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The Authors Respond

Cefalu, Matthew; Dominici, Francesca

doi: 10.1097/EDE.0000000000000563
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RAND Corporation Santa Monica, CA Matthew_Cefalu@rand.org

Harvard T.H. Chan School of Public Health Boston, MA

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To the Editor:

We appreciate that Goldberg et al.1 read our article2 with interest. We would like to clarify that the objective of this article was to address confounding adjustment and exposure prediction simultaneously. We focused on the simplified context of a cross-sectional study where the health outcome and the exposure prediction models are linear regression models. This setting allowed us to derive in closed form the bias of the health effect estimate under several scenarios regarding which covariates are included in the health model for confounding adjustment and which covariates are included in the exposure model for better prediction. Using the mathematical definition and properties of ordinary least squares, we demonstrated that even under the true health outcome model (i.e., fully adjusting for confounding) using a predicted exposure can lead to a biased health effect estimate.

We will address several of the points raised by Goldberg et al.1 First, by confounding bias, we mean the bias of the health effect estimate if we fail to control for any of the available covariates. This definition of confounding bias corresponds to the bias associated with an unadjusted analysis and provides a point of reference for all of the results of our article.

Second, we never claim that our results hold in the context of any epidemiologic design. In the final two paragraphs of the discussion, we wrote that the theoretical results of this article were derived in the context of cross-sectional analyses using linear regression models. The calculation of the bias in the health effect estimate under different epidemiologic designs, more complex health outcome models, and more sophisticated approaches for confounding adjustment are important topics of future work.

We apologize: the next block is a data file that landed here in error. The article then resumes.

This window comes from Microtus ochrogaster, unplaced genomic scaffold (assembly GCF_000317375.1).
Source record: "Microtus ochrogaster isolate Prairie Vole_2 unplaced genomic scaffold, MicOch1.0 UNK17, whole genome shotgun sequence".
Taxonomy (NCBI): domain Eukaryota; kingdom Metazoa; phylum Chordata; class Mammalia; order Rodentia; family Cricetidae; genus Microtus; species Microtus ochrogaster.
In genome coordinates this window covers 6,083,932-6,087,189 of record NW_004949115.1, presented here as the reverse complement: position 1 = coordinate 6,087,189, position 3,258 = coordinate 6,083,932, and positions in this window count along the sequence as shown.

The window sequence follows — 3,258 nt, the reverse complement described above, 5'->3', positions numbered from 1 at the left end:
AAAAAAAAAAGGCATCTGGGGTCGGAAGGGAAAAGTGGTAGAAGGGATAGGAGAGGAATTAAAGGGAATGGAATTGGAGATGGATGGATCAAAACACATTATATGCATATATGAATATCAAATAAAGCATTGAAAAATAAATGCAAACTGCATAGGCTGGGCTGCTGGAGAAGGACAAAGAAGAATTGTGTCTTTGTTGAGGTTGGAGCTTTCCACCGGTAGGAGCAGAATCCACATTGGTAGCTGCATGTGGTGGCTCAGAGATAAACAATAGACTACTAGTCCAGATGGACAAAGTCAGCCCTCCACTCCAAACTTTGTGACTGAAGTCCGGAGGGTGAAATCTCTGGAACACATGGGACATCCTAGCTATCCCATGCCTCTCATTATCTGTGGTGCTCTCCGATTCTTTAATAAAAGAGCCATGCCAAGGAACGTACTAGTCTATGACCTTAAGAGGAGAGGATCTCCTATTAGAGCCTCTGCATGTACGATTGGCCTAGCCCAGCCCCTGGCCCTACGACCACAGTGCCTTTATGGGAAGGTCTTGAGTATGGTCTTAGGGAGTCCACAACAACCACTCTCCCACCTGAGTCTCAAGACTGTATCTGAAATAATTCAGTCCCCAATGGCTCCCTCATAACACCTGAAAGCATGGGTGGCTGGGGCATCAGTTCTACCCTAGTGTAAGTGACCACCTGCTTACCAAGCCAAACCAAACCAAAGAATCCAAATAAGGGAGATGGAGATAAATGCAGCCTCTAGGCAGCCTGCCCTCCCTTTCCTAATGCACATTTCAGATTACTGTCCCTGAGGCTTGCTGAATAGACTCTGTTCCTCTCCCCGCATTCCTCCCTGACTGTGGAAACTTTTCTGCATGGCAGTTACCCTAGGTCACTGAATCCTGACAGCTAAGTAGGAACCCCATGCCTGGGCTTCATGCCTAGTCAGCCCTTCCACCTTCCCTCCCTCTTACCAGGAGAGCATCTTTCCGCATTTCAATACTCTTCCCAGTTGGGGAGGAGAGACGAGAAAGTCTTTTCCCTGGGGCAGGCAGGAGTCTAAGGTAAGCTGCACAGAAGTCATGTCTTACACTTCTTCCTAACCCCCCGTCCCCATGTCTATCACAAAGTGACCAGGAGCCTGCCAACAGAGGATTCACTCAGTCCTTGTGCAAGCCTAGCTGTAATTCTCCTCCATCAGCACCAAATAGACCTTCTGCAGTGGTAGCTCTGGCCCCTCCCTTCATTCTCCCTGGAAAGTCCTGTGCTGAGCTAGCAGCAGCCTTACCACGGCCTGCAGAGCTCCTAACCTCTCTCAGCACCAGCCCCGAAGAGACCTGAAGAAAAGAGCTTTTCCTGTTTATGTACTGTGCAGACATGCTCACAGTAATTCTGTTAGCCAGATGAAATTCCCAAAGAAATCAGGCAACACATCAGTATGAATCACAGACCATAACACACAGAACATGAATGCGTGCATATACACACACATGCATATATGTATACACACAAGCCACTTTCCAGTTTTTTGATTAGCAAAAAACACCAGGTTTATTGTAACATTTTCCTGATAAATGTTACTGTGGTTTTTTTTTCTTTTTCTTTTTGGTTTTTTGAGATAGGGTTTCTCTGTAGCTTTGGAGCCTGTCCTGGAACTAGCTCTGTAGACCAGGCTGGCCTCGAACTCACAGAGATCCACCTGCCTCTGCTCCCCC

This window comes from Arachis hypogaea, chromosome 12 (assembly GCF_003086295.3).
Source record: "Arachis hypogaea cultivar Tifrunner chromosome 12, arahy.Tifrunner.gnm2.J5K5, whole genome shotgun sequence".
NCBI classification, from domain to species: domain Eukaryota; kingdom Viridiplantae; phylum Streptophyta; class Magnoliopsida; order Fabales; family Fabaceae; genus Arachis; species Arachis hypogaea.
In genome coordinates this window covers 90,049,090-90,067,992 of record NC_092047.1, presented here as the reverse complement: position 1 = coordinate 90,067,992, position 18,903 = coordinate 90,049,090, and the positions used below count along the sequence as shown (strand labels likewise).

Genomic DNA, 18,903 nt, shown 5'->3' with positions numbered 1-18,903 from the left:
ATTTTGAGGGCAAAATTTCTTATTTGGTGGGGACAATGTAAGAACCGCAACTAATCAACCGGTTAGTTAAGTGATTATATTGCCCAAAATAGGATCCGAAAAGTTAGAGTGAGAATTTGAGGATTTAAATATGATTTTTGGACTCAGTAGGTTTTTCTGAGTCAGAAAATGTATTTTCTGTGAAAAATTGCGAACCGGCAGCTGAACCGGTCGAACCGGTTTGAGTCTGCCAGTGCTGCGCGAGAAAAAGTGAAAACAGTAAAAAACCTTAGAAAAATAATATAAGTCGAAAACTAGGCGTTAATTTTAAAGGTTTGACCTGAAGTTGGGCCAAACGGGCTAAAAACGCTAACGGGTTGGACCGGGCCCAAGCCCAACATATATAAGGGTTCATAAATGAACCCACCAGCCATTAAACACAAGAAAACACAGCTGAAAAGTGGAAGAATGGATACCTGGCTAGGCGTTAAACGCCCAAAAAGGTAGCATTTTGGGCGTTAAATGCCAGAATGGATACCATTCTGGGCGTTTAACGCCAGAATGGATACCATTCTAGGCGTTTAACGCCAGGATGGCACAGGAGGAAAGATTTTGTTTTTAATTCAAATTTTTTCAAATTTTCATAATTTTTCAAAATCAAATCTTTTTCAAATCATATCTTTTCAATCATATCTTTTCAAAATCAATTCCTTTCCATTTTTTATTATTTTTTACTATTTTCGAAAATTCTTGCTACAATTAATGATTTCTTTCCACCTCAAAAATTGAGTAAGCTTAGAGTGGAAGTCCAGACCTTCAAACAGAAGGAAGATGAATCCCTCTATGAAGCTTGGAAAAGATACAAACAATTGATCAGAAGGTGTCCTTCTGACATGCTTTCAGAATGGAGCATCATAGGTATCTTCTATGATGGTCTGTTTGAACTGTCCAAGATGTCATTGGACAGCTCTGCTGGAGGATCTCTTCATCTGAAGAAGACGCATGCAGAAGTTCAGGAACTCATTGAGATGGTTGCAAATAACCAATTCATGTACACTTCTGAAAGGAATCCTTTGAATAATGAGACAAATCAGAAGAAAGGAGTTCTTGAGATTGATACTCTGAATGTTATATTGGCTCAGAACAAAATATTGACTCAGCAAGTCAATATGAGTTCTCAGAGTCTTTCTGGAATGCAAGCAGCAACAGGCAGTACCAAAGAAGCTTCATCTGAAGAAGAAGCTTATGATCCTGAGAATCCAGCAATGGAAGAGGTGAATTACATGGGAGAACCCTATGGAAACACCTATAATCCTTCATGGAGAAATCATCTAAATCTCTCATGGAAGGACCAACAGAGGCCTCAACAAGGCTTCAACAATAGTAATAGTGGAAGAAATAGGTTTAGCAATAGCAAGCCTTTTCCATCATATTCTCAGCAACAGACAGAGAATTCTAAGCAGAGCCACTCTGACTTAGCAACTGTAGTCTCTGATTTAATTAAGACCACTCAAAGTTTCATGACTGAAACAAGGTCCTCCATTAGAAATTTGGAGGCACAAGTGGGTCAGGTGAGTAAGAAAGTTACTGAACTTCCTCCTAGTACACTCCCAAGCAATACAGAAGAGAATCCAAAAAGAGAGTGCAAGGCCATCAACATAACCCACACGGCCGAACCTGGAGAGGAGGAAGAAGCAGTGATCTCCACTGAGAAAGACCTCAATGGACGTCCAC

Third, personal risk factors should be considered as covariates in the health outcome model, and our results hold in this setting. Finally, Goldberg et al.1 state “In our experience, there are very few area-level variables included in exposure models that are true causal variables for health outcomes.” This is inconsequential. Our results suggest that if one or more of the area-level variables included in the exposure model are correlated with at least one of the confounders, then the estimated health effect is likely biased. This highlights the need for simultaneous consideration of the covariates used for confounding adjustment and the covariates used for exposure prediction.

See the results of the article for more discussion.

Matthew Cefalu

RAND Corporation

Santa Monica, CA

Matthew_Cefalu@rand.org

Francesca Dominici

Harvard T.H. Chan School of Public Health

Boston, MA

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REFERENCES

1. Goldberg M, Villeneuve P, Crouse D. Re: Does exposure prediction bias health-effect estimation?: the relationship between confounding adjustment and exposure prediction. Epidemiology. 2016; 28:e2–e3.
2. Cefalu M, Dominici F. Does exposure prediction bias health-effect estimation?: the relationship between confounding adjustment and exposure prediction. Epidemiology. 2014;25:583–590.
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